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AMiles said

Store Planning Questions

I’m in the business planning stage of a retail store for loose leaf tea and other teas. I do not intend on preparing tea for sale, but would like to provide a small sample if asked. I tend to lean towards the modern/well lit/spaceous style of stores when I am shopping for myself. However, other stores in my area are more general store/old world/country feeling atmospheres. There are currently no tea stores in my area (trying to fill a niche), but there are a couple of women that are home based, home party consultants. The closest true tea shop is 3 hours away – franchises are usually not interested because of our population, but what they always seem to miss is that our main industry is oil and gas. We have a lot of disposable income available and other business owners have done extremely well, if managed well. Our town has about 20,000 people, and a bigger rural population. I have over 15 years of retail experience and management but still have questions and would like to talk to someone in a similar area. I also would love to get a real good conversation going about all areas of planning. Any discussion of your personal preferences and experiences in any aspect will be greatly appreciated!

1) Modern or old fashion/country? Well lit with metal/glass fixtures or wood/brick/antique decor?
2) What would be the perfect size of store? Square feet?
3) If I have loose tea, sold by weight, then packaged in bags or tins for the customers…. How many flavors should I have to have a good selection? 24? 36?
4) If I also sell prepackaged tea, should I try to stick with a few main/big named brands? I’m thinking of the visual appeal to the store? I don’t like the thought of too much to choose from and would need to keep stock rotating.
5) Store fixtures? How large should my packaging/weighing station be? I see many stores with long counters. Is this just the tradition, or is it very practical?
6) I see many photos of stores online that have their bulk tea in big glass jars. Probably for visual effect. I like the idea of metal canisters. Where would one source the supplies needed for selling tea?
7) What does the average customer spend on their purchase?
8) What amount of your sales are teaware/giftware? Items that are a must-have? Items that I should avoid?
9) Any POS system that works well for tea shops?
10) Anything else you’d like to add?

Thanks so much for any help you can give me. :D

2 Replies
Lala said

First of all congratulations, and good luck with your store.

1. It doesn’t matter to me what the store looks like, in regards to decor. I like my tea stores to be well lit, lots of room to move around so not to bump into things, the shevling well dusted, things not placed too high or too low.
2.I don’t have much suggestion for this. I think it really depends on what is available to you and how much product you are planning on stocking. I think it is important that there is enough room to move around the store.
3. I think its nice to have a variety of options for how to package loose leaf: foil or paper bags, tins, etc. In regards to starting a business, it might be best to start with a lower number of tea blends but have to ability to increase based on customer wants and needs.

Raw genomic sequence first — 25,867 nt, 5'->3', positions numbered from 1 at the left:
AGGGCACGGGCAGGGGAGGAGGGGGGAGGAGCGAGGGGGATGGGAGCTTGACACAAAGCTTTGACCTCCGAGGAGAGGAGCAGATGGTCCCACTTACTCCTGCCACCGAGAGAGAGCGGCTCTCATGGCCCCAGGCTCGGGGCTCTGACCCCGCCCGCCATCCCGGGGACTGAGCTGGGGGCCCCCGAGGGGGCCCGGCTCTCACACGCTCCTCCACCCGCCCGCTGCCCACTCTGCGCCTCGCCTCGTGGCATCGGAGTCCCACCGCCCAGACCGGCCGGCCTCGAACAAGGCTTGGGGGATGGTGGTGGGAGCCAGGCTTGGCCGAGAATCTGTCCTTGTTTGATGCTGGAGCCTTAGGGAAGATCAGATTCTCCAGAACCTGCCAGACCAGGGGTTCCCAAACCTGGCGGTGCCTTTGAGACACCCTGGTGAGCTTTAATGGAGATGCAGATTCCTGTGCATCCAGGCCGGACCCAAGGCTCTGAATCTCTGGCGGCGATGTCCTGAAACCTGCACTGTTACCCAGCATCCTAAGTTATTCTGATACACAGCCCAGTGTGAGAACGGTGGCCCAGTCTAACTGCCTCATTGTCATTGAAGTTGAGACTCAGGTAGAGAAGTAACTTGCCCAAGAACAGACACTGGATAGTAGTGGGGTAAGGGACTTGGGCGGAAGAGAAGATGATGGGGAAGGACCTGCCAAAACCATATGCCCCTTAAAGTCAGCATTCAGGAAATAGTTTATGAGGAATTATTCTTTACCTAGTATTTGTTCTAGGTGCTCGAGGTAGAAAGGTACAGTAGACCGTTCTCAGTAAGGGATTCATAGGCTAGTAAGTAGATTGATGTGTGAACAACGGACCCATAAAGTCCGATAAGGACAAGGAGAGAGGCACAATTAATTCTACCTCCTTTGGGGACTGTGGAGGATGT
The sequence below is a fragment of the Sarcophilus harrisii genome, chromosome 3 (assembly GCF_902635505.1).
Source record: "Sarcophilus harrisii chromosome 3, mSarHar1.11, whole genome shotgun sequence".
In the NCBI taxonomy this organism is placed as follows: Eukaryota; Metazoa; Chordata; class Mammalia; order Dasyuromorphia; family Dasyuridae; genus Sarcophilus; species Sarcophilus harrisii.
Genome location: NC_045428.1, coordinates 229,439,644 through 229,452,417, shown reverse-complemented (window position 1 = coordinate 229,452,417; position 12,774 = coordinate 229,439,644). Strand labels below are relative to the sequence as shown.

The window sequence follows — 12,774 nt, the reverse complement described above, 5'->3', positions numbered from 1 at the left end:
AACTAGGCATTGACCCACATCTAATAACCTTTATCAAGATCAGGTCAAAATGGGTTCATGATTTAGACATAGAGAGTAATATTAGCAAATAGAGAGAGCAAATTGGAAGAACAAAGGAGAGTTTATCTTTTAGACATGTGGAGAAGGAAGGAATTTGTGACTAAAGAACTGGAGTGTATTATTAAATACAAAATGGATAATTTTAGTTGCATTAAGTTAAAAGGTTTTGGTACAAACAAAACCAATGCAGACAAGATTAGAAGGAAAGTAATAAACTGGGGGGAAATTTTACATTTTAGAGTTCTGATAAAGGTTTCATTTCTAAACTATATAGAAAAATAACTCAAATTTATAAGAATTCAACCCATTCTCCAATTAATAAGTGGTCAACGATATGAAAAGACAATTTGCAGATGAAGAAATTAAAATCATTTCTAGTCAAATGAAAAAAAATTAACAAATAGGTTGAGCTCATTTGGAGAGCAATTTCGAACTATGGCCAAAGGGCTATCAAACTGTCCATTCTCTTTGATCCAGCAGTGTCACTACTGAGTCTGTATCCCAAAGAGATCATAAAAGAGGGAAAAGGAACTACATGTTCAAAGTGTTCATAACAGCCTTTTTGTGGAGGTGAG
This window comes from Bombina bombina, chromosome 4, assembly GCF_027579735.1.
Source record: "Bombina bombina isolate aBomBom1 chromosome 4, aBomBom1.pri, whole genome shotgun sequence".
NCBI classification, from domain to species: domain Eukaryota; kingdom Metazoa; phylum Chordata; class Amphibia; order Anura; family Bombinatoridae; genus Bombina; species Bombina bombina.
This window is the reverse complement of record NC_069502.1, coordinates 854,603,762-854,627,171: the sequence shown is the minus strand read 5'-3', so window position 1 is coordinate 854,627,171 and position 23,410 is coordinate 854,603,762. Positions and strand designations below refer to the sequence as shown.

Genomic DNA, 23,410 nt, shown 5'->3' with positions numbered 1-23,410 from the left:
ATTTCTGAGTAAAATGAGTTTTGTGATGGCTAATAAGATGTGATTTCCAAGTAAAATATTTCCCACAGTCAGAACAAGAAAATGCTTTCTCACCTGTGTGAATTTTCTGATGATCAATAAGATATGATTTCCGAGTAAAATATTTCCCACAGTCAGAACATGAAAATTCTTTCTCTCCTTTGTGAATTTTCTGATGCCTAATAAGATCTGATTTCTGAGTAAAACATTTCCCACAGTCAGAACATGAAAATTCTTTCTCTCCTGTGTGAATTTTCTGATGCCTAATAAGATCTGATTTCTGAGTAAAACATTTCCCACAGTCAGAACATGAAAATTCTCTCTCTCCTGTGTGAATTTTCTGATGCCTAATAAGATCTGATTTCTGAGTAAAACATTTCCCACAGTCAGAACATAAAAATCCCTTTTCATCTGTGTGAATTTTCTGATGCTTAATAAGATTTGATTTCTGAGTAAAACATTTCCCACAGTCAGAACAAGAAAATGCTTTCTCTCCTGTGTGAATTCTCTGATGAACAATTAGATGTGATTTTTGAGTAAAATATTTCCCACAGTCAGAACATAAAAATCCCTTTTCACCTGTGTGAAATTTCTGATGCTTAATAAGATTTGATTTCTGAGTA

4. I like to have a large variety of brands when I go into a store. However, if you look at it from a business stand point, it might be better to start with 2 or 3 brands and see how well they sell. One of my local tea shop makes their own bagged tea from their loose leaf tea (to sell in separate and small quantities).
5. I don’t think it needs to be a long counter but you need enough space to work. I like to be able to see the store employee weighing the tea (I had one instance in which I could not see what an employee was doing and she was crushing the tea down in the bag with a metal scoop in order to fit more in the bag).
6. I like glass jars becuase you can see all of the tea. With the canisters you can only see the top layer of the tea. In saying that, as long as I can open the lid, see the tea, and smell it, it doesn’t matter what it is stored in.
7. I generally spend between $10 and $25 at a time, but have spent as much as $100 when buying things like teapots, mugs, strainers, etc.
8. I am already established with my teaware, so at this point I mostly just buy the tea (except for those impulse buys). But there was a time where I spent a lot of money on teaware. I think its good to carry some kind of strainers, cups, mugs, teapots. You might need to start small and see what sells in your area.
9. Unsure.
10. Maybe canvas some tea drinkers in your area and see what they want, what brands or flavours they want.

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I only have an answer/suggestion for question 6. One of my favorite tea stores their tea in metal canisters, but near the counter they have small plastic canister with maybe 3 teaspoons if tea. These are in case the customer wants to smell any of the teas or if they want to look closely at the ingredientS. It is great because then the customer doesn’t feel like yet are wasting the person behind the counter’s time by asking to smell ALL of the teas.

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